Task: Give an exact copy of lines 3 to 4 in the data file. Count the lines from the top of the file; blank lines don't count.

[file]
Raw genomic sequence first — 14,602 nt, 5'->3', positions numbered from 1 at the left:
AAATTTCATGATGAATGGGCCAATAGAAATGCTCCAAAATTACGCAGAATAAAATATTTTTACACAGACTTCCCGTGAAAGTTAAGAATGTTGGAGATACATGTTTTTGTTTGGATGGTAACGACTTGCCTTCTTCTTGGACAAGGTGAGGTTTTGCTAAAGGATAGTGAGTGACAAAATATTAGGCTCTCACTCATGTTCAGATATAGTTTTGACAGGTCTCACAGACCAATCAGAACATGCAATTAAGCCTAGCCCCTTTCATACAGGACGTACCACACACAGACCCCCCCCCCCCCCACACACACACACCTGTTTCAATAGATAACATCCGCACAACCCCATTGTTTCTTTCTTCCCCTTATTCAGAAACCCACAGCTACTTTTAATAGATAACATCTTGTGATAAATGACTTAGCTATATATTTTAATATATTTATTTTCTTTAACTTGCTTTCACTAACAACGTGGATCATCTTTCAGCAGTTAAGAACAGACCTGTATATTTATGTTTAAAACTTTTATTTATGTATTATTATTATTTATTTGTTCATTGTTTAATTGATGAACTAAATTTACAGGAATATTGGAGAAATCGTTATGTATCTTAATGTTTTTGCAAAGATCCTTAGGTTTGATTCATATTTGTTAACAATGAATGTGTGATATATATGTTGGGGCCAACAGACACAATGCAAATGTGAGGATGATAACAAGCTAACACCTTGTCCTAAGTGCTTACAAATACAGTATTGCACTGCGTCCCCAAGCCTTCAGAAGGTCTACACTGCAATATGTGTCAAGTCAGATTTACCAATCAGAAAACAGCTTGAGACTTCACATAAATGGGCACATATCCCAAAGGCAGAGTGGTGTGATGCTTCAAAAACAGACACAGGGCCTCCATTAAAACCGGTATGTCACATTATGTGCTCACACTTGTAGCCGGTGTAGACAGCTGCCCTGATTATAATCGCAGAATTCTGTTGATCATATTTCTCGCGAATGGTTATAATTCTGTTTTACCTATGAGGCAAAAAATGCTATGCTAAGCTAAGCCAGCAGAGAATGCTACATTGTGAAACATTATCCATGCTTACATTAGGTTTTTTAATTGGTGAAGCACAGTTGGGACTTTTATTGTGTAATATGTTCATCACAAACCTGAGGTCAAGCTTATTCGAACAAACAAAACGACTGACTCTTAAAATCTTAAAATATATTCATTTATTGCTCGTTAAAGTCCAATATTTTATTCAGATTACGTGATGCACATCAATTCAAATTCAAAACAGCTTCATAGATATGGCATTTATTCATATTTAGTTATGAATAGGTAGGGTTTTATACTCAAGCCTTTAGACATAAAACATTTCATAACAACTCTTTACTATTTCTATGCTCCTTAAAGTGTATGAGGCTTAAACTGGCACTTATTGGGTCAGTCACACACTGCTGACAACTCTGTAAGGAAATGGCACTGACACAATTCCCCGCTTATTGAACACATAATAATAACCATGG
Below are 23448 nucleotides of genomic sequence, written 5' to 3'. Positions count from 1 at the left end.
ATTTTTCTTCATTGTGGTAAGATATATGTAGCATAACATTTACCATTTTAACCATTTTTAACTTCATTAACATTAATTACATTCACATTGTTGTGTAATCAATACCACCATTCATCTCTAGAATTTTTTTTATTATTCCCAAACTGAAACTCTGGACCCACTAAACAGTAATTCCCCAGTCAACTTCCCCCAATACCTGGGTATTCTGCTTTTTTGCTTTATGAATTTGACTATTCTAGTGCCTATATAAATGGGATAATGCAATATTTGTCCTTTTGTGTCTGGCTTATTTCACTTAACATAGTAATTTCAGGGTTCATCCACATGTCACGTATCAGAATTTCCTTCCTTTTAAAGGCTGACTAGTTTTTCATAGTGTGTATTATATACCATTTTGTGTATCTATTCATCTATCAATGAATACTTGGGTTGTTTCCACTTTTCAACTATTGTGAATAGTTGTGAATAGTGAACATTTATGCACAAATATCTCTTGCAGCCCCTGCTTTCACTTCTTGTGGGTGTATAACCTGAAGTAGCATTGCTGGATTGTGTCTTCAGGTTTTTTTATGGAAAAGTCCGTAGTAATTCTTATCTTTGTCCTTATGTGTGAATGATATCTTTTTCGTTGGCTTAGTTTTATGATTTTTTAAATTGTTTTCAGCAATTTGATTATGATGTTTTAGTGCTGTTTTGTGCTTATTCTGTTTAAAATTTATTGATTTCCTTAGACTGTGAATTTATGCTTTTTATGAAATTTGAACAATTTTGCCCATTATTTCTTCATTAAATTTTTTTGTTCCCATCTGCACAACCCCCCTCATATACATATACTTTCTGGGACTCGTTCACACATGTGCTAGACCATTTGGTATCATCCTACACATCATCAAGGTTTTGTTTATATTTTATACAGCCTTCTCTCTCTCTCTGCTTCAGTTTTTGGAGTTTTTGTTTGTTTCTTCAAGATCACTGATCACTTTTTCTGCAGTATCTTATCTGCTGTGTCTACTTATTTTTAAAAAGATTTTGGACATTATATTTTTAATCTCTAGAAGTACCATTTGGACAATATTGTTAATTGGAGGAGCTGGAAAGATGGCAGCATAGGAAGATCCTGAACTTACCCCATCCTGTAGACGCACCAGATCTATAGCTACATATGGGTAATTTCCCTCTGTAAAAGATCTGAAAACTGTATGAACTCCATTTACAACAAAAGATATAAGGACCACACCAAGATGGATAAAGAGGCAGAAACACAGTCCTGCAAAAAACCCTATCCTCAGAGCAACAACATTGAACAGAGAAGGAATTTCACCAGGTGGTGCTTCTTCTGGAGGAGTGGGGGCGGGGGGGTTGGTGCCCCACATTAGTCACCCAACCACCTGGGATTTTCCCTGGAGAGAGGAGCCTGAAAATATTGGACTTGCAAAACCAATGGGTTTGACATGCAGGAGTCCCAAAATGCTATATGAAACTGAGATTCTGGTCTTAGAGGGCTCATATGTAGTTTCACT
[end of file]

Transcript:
Below are 23448 nucleotides of genomic sequence, written 5' to 3'. Positions count from 1 at the left end.
ATTTTTCTTCATTGTGGTAAGATATATGTAGCATAACATTTACCATTTTAACCATTTTTAACTTCATTAACATTAATTACATTCACATTGTTGTGTAATCAATACCACCATTCATCTCTAGAATTTTTTTTATTATTCCCAAACTGAAACTCTGGACCCACTAAACAGTAATTCCCCAGTCAACTTCCCCCAATACCTGGGTATTCTGCTTTTTTGCTTTATGAATTTGACTATTCTAGTGCCTATATAAATGGGATAATGCAATATTTGTCCTTTTGTGTCTGGCTTATTTCACTTAACATAGTAATTTCAGGGTTCATCCACATGTCACGTATCAGAATTTCCTTCCTTTTAAAGGCTGACTAGTTTTTCATAGTGTGTATTATATACCATTTTGTGTATCTATTCATCTATCAATGAATACTTGGGTTGTTTCCACTTTTCAACTATTGTGAATAGTTGTGAATAGTGAACATTTATGCACAAATATCTCTTGCAGCCCCTGCTTTCACTTCTTGTGGGTGTATAACCTGAAGTAGCATTGCTGGATTGTGTCTTCAGGTTTTTTTATGGAAAAGTCCGTAGTAATTCTTATCTTTGTCCTTATGTGTGAATGATATCTTTTTCGTTGGCTTAGTTTTATGATTTTTTAAATTGTTTTCAGCAATTTGATTATGATGTTTTAGTGCTGTTTTGTGCTTATTCTGTTTAAAATTTATTGATTTCCTTAGACTGTGAATTTATGCTTTTTATGAAATTTGAACAATTTTGCCCATTATTTCTTCATTAAATTTTTTTGTTCCCATCTGCACAACCCCCCTCATATACATATACTTTCTGGGACTCGTTCACACATGTGCTAGACCATTTGGTATCATCCTACACATCATCAAGGTTTTGTTTATATTTTATACAGCCTTCTCTCTCTCTCTGCTTCAGTTTTTGGAGTTTTTGTTTGTTTCTTCAAGATCACTGATCACTTTTTCTGCAGTATCTTATCTGCTGTGTCTACTTATTTTTAAAAAGATTTTGGACATTATATTTTTAATCTCTAGAAGTACCATTTGGACAATATTGTTAATTGGAGGAGCTGGAAAGATGGCAGCATAGGAAGATCCTGAACTTACCCCATCCTGTAGACGCACCAGATCTATAGCTACATATGGGTAATTTCCCTCTGTAAAAGATCTGAAAACTGTATGAACTCCATTTACAACAAAAGATATAAGGACCACACCAAGATGGATAAAGAGGCAGAAACACAGTCCTGCAAAAAACCCTATCCTCAGAGCAACAACATTGAACAGAGAAGGAATTTCACCAGGTGGTGCTTCTTCTGGAGGAGTGGGGGCGGGGGGGTTGGTGCCCCACATTAGTCACCCAACCACCTGGGATTTTCCCTGGAGAGAGGAGCCTGAAAATATTGGACTTGCAAAACCAATGGGTTTGACATGCAGGAGTCCCAAAATGCTATATGAAACTGAGATTCTGGTCTTAGAGGGCTCATATGTAGTTTCACT